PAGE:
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Zak Group on the design of Fact Magazine “marrying the futuristic origins of music technology with a new wave of visual art practices”

It’s an office that spreads itself across many facets of the creative industry. Recently, it launched a full scholarship for a Graphic Design Central Saint Martins student from an underrepresented background, covering maintenance and tuition fees in the hopes of diversifying the next generation of industry. Elsewhere, Zak Group is a t-shirt as well as an NTS radio show (featuring voiceovers by Hans Ulrich Obrist), playing music created by visual artists. Taking us through these various iterations, Zak then spoke about its design for Fact Magazine in the bulk of his talk. “Our approach was to think of the magazine as an exhibition in print,” he explained. Working collaboratively to deliver a singular vision which hints to the electronic music publication’s past as well as contemporary design today, Fact’s design lies at the intersection of art and music.
First off, we were greeted by Zak Kyes the founding designer of Zak Group. More than just a design studio, he kicked off his talk by explaining how and why Zak Group is so much more than just a graphic design studio. “We call ourselves an office because anything can happen in an office,” he said. Born and raised in California, Zak grew up surrounded by creative influences (including a celebrated Bauhaus artist he revealed) which later informed Zak Group as a practice. Explaining how the office in turn draws from Bauhaus principles, the founder gave us a taste of how Zak Group works with other people’s words and images to craft these elements into something new entirely.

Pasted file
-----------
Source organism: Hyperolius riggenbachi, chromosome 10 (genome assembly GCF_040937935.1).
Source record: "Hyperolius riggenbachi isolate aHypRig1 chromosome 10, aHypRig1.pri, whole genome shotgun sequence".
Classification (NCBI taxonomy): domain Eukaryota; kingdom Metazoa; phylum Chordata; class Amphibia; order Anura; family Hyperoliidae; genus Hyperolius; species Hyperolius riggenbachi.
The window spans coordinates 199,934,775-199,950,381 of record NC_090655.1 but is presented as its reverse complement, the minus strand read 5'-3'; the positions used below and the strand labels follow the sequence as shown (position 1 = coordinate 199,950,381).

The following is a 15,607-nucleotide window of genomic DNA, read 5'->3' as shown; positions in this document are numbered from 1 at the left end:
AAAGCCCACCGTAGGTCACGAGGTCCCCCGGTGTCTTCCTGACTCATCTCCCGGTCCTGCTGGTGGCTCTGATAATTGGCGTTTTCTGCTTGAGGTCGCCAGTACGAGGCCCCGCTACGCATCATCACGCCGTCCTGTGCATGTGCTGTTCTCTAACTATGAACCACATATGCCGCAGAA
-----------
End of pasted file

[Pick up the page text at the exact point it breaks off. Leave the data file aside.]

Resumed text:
Referencing E.A.T. publication as well as the typeface Eurostyle, and other 1960s design elements which married engineering and art, Zak discussed how Fact was built from many disparate fields united under one design system. Launched at the beginning of this year, the bi-annual music magazine returned after a decade-long hiatus with a bang thanks to the futuristic layouts by Zak Group. With an elastic visual language including a new logo which operates on many different levels, Zak delved into how the design “got rid of hard and fast style guides”, instead, embracing a design where there were no rules. For example, some spreads clash with energetic typographic collisions, while others tell a story through the layering of images. All in all, aiming “to marry the futuristic origins of music technology with a new wave of visual art practices.”

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